Which SEC teams most often fail to live up to preseason expectations?


Preseason polls get cursed at and over-analyzed by most fans outside of the SEC, because their argument is that the country and media outlets prop up several different SEC teams, and eventually one will come out either unscathed or become a one-loss conference champion and play for a national championship. Several talking heads have expressed waiting until a few weeks into the season before ranking the top 25 and doing away with preseason polls altogether. Hell, I want to add more preseason polls, because it gives us something to talk about and makes for some great preseason commentary.

But with preseason expectations come teams that don’t live up to that hype during the season. And I came across a fascinating website by Chris Stassen that compares teams’ annual performances relative to preseason expectations.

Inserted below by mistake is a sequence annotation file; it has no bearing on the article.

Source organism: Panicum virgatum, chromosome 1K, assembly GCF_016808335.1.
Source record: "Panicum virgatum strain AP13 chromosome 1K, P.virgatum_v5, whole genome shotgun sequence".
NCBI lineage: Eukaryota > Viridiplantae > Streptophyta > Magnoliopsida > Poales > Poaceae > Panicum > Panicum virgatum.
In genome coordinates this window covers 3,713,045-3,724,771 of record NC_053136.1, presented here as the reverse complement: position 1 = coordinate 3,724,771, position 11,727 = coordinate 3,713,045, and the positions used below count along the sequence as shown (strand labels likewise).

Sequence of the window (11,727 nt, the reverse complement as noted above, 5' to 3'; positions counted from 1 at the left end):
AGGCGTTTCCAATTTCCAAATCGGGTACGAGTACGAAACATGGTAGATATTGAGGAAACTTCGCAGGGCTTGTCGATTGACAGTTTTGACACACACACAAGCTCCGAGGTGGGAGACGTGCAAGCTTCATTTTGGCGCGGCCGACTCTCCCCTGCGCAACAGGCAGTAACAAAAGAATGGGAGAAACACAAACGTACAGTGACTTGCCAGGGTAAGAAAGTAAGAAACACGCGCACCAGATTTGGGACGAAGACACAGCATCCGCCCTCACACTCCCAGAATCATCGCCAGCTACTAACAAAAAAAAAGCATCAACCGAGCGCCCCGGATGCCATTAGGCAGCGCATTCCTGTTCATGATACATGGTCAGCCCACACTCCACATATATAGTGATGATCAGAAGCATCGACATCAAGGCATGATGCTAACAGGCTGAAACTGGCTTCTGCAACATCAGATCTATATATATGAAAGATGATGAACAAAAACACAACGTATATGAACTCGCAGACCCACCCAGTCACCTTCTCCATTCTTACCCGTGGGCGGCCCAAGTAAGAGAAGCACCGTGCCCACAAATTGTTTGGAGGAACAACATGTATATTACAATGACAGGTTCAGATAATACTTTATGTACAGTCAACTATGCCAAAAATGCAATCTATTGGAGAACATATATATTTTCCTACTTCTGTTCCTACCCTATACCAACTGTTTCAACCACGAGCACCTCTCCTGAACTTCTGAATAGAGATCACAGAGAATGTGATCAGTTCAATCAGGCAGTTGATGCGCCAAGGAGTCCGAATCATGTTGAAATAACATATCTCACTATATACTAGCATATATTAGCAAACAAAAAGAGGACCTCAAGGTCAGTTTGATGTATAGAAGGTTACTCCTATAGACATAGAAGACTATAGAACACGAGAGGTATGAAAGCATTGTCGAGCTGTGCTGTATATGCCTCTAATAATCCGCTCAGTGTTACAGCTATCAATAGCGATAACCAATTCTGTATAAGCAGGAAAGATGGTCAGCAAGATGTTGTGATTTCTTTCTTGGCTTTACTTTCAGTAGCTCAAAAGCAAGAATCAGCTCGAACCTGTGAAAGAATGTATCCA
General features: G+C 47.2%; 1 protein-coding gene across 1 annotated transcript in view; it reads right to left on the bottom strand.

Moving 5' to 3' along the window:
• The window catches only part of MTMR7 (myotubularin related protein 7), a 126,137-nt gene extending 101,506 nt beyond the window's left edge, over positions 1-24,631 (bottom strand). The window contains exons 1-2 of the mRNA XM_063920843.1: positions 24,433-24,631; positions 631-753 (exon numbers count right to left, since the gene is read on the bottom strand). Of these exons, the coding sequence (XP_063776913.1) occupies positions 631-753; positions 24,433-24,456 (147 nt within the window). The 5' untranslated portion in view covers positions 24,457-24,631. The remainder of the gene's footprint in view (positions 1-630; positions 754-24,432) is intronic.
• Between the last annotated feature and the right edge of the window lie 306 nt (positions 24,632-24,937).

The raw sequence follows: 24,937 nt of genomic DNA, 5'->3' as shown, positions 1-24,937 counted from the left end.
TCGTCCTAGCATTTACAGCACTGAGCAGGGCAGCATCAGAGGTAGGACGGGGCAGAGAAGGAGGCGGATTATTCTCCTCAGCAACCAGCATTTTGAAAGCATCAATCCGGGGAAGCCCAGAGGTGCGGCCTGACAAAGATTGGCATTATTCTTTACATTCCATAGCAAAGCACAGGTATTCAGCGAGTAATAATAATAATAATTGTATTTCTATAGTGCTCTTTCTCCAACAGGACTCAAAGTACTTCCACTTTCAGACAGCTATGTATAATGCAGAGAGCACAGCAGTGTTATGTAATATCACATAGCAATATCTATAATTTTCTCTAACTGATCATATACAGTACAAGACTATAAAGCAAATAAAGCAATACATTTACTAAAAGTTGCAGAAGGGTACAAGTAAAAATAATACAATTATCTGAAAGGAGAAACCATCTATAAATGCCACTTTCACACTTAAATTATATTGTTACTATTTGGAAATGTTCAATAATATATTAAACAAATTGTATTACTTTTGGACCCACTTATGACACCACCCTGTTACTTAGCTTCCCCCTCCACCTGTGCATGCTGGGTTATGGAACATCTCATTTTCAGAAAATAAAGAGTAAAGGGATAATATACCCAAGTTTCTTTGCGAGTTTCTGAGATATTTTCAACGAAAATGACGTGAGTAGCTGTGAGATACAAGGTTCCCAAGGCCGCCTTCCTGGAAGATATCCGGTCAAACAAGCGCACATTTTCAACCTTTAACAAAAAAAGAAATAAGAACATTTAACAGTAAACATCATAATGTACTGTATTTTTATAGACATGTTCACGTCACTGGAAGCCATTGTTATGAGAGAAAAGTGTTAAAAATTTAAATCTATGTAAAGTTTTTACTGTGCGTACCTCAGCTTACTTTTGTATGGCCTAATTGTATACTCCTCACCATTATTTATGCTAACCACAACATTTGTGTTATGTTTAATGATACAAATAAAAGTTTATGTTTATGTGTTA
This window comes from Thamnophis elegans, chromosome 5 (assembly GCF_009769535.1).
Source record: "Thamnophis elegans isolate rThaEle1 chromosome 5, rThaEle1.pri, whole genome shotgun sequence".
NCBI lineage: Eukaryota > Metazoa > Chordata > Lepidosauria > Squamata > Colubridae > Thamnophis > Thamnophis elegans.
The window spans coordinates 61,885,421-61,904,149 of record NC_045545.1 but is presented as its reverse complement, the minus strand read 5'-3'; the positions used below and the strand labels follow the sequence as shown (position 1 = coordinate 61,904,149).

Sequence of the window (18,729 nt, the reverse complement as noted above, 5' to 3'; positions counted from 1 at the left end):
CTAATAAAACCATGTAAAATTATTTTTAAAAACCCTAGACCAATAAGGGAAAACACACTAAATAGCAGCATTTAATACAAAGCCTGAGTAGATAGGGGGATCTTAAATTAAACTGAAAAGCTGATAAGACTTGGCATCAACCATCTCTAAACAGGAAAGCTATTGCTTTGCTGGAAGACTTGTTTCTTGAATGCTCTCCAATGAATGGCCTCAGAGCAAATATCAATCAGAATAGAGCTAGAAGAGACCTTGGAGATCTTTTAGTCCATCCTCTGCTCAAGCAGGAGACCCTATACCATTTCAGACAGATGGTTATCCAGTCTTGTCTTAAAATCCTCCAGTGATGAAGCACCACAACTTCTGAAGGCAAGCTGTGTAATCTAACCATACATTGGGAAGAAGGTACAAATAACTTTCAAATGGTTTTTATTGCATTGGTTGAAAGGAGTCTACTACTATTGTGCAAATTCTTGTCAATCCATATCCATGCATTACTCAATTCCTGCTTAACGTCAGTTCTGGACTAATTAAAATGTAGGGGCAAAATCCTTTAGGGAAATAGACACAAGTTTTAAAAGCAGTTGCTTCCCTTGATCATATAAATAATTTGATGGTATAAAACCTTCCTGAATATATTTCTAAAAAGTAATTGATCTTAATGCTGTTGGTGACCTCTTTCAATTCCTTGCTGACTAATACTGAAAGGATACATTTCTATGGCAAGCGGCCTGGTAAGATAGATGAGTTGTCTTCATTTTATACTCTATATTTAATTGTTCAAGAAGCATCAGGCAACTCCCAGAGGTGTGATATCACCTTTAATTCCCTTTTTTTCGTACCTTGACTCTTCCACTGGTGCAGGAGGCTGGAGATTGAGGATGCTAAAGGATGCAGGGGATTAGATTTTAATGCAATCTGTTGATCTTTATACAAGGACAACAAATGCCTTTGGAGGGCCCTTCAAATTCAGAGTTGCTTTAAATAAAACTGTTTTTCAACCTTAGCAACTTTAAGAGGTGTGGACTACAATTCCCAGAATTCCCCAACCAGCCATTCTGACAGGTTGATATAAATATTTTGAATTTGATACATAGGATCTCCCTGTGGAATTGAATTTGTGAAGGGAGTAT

Strassen’s preseason and postseason polls were complied by different media outlets added over time, including Athlon, Sporting News, Phil Steele and Lindy. You can see an example of the 2003 preseason compilation here and 2012 compilation here. Post season rankings are based on final AP rankings.

Over the last decade (2003-2012), the SEC has won eight national championships with LSU, Florida and Alabama all winning multiple titles – Auburn hoisted the crystal ball once as well.

But which teams during that time continually underachieved with respect to their preseason hype? Kentucky is the only current SEC member never to start or finish the season ranked. Missouri and Texas A&M are added for comparison, even though they were Big 12 members for most of the time period.

Team Combined Delta (2003-2012)
Tennessee -35
Florida -29.5
Georgia -21
LSU -13.5
Auburn -1.5
Missouri -1
Texas A&M -1
Vandy 3
Arkansas 4
Miss State 6
South Carolina 11
Ole Miss 17.5
Alabama 26.5

As you can see from the chart above, Tennessee is the biggest underachiever of the last decade in comparison to preseason expectations with a combined difference in preseason and postseason ranking of -35. 2005 was the Vols’ worst year after starting third and finishing unranked. That’s good for a difference of -23 in ‘05 alone.